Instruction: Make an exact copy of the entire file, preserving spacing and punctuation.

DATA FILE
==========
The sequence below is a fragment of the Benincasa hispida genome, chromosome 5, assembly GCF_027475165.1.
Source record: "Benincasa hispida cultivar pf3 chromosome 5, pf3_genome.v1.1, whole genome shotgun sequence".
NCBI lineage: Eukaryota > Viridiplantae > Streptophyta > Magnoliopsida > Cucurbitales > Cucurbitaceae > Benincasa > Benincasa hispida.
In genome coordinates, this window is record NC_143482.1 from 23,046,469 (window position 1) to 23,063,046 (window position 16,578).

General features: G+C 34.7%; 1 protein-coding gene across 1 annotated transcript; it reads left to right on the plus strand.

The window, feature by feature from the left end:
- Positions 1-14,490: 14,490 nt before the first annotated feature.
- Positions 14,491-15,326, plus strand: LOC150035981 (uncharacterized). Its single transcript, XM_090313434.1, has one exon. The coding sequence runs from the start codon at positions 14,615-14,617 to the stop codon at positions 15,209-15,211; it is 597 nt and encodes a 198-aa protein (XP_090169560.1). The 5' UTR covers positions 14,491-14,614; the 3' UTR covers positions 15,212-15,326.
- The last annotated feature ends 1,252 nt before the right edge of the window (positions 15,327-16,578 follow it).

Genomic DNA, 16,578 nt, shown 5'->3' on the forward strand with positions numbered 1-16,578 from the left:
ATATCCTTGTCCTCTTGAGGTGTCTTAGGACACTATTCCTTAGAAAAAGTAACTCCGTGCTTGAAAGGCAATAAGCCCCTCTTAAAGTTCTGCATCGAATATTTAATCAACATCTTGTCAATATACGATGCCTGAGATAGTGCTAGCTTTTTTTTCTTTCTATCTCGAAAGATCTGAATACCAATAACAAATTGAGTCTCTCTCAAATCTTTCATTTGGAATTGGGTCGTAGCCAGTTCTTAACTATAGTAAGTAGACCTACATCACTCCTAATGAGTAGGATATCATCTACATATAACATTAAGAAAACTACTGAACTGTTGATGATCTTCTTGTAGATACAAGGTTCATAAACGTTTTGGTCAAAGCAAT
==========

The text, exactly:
The sequence below is a fragment of the Benincasa hispida genome, chromosome 5, assembly GCF_027475165.1.
Source record: "Benincasa hispida cultivar pf3 chromosome 5, pf3_genome.v1.1, whole genome shotgun sequence".
NCBI lineage: Eukaryota > Viridiplantae > Streptophyta > Magnoliopsida > Cucurbitales > Cucurbitaceae > Benincasa > Benincasa hispida.
In genome coordinates, this window is record NC_143482.1 from 23,046,469 (window position 1) to 23,063,046 (window position 16,578).

General features: G+C 34.7%; 1 protein-coding gene across 1 annotated transcript; it reads left to right on the plus strand.

The window, feature by feature from the left end:
- Positions 1-14,490: 14,490 nt before the first annotated feature.
- Positions 14,491-15,326, plus strand: LOC150035981 (uncharacterized). Its single transcript, XM_090313434.1, has one exon. The coding sequence runs from the start codon at positions 14,615-14,617 to the stop codon at positions 15,209-15,211; it is 597 nt and encodes a 198-aa protein (XP_090169560.1). The 5' UTR covers positions 14,491-14,614; the 3' UTR covers positions 15,212-15,326.
- The last annotated feature ends 1,252 nt before the right edge of the window (positions 15,327-16,578 follow it).

Genomic DNA, 16,578 nt, shown 5'->3' on the forward strand with positions numbered 1-16,578 from the left:
ATATCCTTGTCCTCTTGAGGTGTCTTAGGACACTATTCCTTAGAAAAAGTAACTCCGTGCTTGAAAGGCAATAAGCCCCTCTTAAAGTTCTGCATCGAATATTTAATCAACATCTTGTCAATATACGATGCCTGAGATAGTGCTAGCTTTTTTTTCTTTCTATCTCGAAAGATCTGAATACCAATAACAAATTGAGTCTCTCTCAAATCTTTCATTTGGAATTGGGTCGTAGCCAGTTCTTAACTATAGTAAGTAGACCTACATCACTCCTAATGAGTAGGATATCATCTACATATAACATTAAGAAAACTACTGAACTGTTGATGATCTTCTTGTAGATACAAGGTTCATAAACGTTTTGGTCAAAGCAAT